Christmas With Boudica
It is the season of rebirth and transformation, and – behold – the Brick Lane trendsetter formerly known as Mark Petty is no more – in his place, welcome Boudica Denvorgilla Veronica Scarlet Redd. It was solemnized by oath in November and now he asserts to the postman, “If they spell it wrong, I will summon an army.”
Spitalfields Life Contributing Photographer Sarah Ainslie and I paid a visit upon Boudica at his house in Bethnal Green last week to admire his Christmas decorations, before we set out to accompany him to Ridley Rd where each year at this time he distributes gifts to old friends in the market. Yet the first point of interest was his new identity, and Boudica produced the certificate to show us. “When I was a child, I never knew my name was Mark Petty for years,” he confessed to me with a beaming smile, as he flourished the piece of paper proudly, “It was always,’Hey you!’ or ‘Where are you?’” A situation that is happily resolved, now that no-one will ever be able to ignore his name again.
I knew that he chose the name “Boudica” because she stood up for the right to be different – a cause that Boudica himself espouses in every aspect of his life – but I was curious to understand the significance of his other choices. Denvorgilla is an old Irish name referring to Boudica’s Celtic roots, since he is descended from a long line of Irish aristocracy who fled when Elizabeth I sent the troops into Ireland, escaping to France before settling in Gloucestershire. In fact, Boudica is titled and although, with characteristic modesty of temperament, he chooses not to use it, I cannot deny a certain nobility in his bearing. On a contrasting note, Veronica drives from a cherished Go-Cat commercial in the nineteen eighties, while Scarlet Redd refers both to Boudica’s favourite colour and to Sharon Redd, the singer remembered for her album “Redd Hot.”
There was no time to dwell upon these notions of identity that morning. Once we had scrutinized the paperwork and applauded Boudica’s honeycomb bells, it was time for the three of us to hurry along to the bus stop. Snatching an umbrella, as we set out into the grim December rain, Boudica handed me the bags of mince pies, cards and gifts to carry and I was only too happy to follow along in his train, fulfilling the role of Boudica’s attendant Christmas elf. The bus quickly filled up with shoppers and I was puzzled, at first, by their curious indifference to Boudica’s magnificent ankle-length scarlet leather cloak and tall cat-in-the-hat style fluffy red bonnet, until I realised that at Christmas everyone expects to see people dressed in full-length red suits with a fur trim. Far from standing out, as Boudica’s usually does, on this occasion he was the one most appropriately dressed for the season, shaming the rest of us in our drab attire.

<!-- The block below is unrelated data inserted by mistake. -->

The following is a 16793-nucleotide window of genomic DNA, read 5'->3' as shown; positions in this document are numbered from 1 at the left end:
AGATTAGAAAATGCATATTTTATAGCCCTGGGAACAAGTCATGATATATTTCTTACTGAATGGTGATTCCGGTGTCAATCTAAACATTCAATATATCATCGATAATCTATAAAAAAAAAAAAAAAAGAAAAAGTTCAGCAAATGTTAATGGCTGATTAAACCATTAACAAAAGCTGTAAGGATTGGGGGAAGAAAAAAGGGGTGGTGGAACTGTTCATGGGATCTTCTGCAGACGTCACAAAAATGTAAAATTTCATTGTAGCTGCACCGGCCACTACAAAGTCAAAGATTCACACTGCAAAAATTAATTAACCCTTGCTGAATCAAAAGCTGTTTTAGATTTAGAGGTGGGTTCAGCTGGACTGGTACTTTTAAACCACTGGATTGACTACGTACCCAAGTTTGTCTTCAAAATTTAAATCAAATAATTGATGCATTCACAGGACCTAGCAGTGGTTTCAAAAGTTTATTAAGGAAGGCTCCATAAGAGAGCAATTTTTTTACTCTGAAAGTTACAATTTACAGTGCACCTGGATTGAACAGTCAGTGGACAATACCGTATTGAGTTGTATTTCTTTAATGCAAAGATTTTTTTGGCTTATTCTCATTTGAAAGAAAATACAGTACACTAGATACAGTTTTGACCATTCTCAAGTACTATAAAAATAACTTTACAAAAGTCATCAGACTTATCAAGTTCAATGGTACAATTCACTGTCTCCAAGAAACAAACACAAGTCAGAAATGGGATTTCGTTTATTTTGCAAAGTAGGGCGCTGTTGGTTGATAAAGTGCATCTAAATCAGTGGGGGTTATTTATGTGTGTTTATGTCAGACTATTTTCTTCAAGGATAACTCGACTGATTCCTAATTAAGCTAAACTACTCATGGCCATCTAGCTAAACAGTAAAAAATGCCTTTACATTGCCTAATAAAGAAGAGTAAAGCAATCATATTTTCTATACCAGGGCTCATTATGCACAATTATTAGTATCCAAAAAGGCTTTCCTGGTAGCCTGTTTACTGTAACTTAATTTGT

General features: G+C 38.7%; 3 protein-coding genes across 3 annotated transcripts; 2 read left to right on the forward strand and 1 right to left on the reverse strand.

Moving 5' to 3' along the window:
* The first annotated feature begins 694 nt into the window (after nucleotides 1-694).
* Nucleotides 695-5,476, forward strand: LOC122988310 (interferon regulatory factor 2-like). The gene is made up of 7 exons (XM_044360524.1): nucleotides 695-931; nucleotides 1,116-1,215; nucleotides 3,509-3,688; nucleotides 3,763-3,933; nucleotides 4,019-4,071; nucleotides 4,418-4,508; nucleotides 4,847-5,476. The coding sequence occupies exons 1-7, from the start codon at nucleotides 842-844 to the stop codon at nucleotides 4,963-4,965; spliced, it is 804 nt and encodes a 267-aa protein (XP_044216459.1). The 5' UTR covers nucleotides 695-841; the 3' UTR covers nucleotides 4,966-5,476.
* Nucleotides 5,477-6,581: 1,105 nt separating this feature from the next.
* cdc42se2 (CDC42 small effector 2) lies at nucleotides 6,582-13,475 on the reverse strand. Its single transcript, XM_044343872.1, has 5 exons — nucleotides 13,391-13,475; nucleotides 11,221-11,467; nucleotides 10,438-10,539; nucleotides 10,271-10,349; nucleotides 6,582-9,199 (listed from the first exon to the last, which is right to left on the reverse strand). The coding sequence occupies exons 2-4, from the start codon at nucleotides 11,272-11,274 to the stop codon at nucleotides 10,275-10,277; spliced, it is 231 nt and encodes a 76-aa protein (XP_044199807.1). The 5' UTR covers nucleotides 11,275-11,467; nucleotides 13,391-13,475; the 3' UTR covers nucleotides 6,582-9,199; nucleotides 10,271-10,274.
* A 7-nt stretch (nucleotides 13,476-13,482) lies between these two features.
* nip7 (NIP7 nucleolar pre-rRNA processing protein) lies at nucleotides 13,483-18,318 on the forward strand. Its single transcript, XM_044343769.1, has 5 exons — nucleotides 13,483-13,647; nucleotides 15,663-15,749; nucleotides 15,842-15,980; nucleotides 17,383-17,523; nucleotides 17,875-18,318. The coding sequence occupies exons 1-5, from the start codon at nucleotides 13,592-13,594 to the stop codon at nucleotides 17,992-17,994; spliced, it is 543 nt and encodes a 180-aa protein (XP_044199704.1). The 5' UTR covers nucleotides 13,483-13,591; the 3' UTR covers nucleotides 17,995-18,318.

Yet, as we descended from the bus at the entrance to Ridley Rd Market, an excited frisson travelled through the crowd, busy about their festive errands in the rain, while applause and cheers arose from the stallholders in their lit booths, peering over piles of shining fruit and vegetables. “Boudica, you look lovely!” called one, drawing roars of approval from his colleagues and causing Boudica to assume that regal stillness which is the preserve of only the most dignified of public figures. Boudica has superlative aplomb, and in spite of the cold and the damp, everyone was euphoric to see him arriving bearing gifts and offering more than a passing resemblance to Spirit of Christmas Present.
Parcels, mince pies and cards were distributed – reciprocated with hugs and handshakes and generous embraces. Joy was incarnate in Ridley Rd Market thanks to one of the East End’s most beloved characters, Boudica Denvorgilla Veronica Scarlet Redd.
Boudica - “Next year, I’m going to get a chariot.”
John Leech’s original drawing of the Ghost of Christmas Present from “A Christmas Carol.”
Photographs copyright © Sarah Ainslie
Read my original profile of Mark Petty, Trendsetter
and take a look at Mark Petty’s Multicoloured Coats,